World’s third-largest insurer to divest from oil sands and pipelines

Alberta’s oil sands companies. (Image from archives.)

AXA SA, the third-largest insurer in the world, announced today that it will divest about $822 million from the main oil sands producers and associated pipelines, and will stop further investments in these businesses. The move could affect companies such as TransCanada, Enbridge and Kinder Morgan.

In a media statement, the French giant said its decision is based on the fact that oil sands are an extremely carbon-intensive form of energy and a serious cause of environmental pollution.

AXA also said that even though a couple of years ago it decided to divest close to $587 million from the coal industry by targeting companies which derive over 50% of their revenues from coal, its executive team now wants to increase its divestment fivefold to reach $2.8 billion. The plan is to divest from companies which derive more than 30% of their revenues from coal, have a coal-based energy mix that exceeds 30%, actively build new coal plants, or produce more than 20 million tonnes of coal per year. It will also stop insuring any new coal construction projects.

“We are willing to make all efforts to help mitigate climate change. Unsustainable business will become un-investable and uninsurable business,” CEO Thomas Buberls said in the release. “We are proud to have taken these decisions and to have inspired other actors. Today, in the spirit of the Paris Agreement, we want to accelerate our commitment and confirm our leadership in the fight against global warming,” he added.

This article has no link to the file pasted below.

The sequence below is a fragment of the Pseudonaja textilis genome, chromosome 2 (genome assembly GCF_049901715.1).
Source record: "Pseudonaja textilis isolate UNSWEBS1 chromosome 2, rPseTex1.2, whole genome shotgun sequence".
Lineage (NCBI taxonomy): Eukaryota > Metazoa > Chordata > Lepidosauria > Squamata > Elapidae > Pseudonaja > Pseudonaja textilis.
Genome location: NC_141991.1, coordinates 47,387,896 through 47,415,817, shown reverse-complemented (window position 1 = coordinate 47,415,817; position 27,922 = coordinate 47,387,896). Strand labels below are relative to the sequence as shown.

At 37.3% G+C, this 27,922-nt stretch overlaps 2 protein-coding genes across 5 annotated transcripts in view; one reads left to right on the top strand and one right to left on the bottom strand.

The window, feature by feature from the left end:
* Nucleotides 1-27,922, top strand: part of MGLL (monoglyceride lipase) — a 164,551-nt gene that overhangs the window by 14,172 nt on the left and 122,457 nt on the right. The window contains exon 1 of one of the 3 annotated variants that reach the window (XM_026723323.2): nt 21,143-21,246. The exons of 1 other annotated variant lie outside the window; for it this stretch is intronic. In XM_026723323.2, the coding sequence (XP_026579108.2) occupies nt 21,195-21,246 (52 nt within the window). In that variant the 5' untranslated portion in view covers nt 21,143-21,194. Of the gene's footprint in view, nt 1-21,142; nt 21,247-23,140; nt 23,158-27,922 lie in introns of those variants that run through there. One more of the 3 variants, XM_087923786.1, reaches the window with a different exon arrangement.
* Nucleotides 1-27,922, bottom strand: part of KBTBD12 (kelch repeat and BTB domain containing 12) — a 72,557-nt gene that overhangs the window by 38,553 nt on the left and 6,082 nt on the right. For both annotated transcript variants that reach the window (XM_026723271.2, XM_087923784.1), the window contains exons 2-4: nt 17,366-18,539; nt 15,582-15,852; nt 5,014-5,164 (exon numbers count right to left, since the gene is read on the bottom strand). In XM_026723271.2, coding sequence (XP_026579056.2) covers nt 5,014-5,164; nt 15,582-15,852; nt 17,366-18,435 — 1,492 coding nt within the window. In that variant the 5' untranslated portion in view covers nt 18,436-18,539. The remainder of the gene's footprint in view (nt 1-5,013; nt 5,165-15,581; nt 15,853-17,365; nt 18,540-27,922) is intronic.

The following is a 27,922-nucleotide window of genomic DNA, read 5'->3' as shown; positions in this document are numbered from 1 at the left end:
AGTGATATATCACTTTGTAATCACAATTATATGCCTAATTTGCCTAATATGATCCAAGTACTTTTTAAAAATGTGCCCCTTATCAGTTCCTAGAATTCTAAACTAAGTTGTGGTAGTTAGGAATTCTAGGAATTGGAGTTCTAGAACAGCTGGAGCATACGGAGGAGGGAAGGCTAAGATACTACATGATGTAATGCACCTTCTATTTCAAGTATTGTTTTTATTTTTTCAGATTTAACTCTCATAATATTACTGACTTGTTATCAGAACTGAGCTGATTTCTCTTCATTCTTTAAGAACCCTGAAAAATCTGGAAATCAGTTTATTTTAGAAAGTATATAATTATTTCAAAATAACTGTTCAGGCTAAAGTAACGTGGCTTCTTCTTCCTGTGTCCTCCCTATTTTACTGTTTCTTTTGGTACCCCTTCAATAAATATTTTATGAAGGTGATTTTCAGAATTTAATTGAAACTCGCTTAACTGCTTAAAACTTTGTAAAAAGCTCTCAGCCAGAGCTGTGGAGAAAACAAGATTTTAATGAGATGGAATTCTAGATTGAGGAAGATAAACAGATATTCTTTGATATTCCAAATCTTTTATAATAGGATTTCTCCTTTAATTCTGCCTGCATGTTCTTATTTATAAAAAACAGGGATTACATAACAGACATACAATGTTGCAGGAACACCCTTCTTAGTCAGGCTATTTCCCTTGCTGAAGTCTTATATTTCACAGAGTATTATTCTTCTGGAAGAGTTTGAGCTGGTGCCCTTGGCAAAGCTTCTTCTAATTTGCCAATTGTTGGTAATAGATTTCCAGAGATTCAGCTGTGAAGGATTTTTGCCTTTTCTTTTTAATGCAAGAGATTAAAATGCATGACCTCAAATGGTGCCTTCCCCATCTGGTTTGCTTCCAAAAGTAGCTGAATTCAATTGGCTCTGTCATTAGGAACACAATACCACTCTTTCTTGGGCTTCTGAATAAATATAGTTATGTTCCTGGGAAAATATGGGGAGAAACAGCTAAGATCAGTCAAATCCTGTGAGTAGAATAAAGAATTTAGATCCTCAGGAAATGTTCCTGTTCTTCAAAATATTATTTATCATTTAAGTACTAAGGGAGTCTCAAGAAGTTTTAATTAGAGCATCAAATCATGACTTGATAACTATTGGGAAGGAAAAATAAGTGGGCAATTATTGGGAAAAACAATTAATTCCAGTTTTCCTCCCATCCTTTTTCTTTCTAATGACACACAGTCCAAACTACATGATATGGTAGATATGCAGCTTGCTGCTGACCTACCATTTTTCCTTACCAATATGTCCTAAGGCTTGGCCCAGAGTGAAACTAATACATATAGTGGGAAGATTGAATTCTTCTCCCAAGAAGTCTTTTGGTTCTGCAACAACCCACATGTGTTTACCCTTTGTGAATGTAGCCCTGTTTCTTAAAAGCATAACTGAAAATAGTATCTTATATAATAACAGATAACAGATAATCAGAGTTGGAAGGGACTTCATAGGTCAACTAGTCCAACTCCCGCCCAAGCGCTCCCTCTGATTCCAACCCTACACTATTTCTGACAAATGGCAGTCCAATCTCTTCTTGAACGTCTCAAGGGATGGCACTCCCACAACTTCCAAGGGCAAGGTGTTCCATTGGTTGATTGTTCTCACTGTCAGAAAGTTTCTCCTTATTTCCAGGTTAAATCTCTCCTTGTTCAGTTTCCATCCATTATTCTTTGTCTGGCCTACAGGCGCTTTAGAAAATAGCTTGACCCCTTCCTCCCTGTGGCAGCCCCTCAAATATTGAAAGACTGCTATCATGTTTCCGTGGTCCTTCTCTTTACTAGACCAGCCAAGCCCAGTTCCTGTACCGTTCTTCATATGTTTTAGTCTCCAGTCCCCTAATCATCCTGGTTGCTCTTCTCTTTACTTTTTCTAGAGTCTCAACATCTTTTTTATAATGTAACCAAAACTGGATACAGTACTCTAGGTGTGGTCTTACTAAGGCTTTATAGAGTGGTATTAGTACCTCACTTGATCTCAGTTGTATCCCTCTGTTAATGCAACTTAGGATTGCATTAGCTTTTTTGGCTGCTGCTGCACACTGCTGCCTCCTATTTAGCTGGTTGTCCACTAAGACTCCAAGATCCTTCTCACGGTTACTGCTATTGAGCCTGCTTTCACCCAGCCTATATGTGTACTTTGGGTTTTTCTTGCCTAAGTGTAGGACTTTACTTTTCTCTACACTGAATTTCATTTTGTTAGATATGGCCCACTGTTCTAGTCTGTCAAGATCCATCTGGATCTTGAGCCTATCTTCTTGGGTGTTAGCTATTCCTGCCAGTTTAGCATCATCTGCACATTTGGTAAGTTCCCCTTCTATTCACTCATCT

AXA is the fourth French financial group stepping up its green game this December. Yesterday, Natixis sent out a communiqué stating that it will no longer finance “oil extracted from tar sands or companies whose business primarily relies on exploiting oil extracted from tar sands.” Last week, Société Générale made a similar announcement, while Credit Agricole said it will exclude from its portfolio “the worst-performing and most dangerous hydrocarbons,” meaning all extra heavy oil projects “in particular, all oil sands projects.”

The quartet of companies also raised funding commitments for renewable energy projects.

In reaction to these announcements, Patrick Bonin, Climate and Energy Campaigner with Greenpeace Canada, said that AXA’s decision is “proof that the domino effect of divestment from tar sands and pipelines has gained critical momentum.”

According to Bonin, the World Bank’s decision to exit from upstream oil and gas sent “a damning vote of non-confidence rippling through the finance community.”

World Bank president Jim Yong Kim made such announcement at an international climate summit being hosted by French President Emmanuel Macron to mark the second anniversary of the signing of the United Nations Paris Agreement on Climate Change, in which countries committed to limit the rise in global average temperatures to less than 2 degrees C.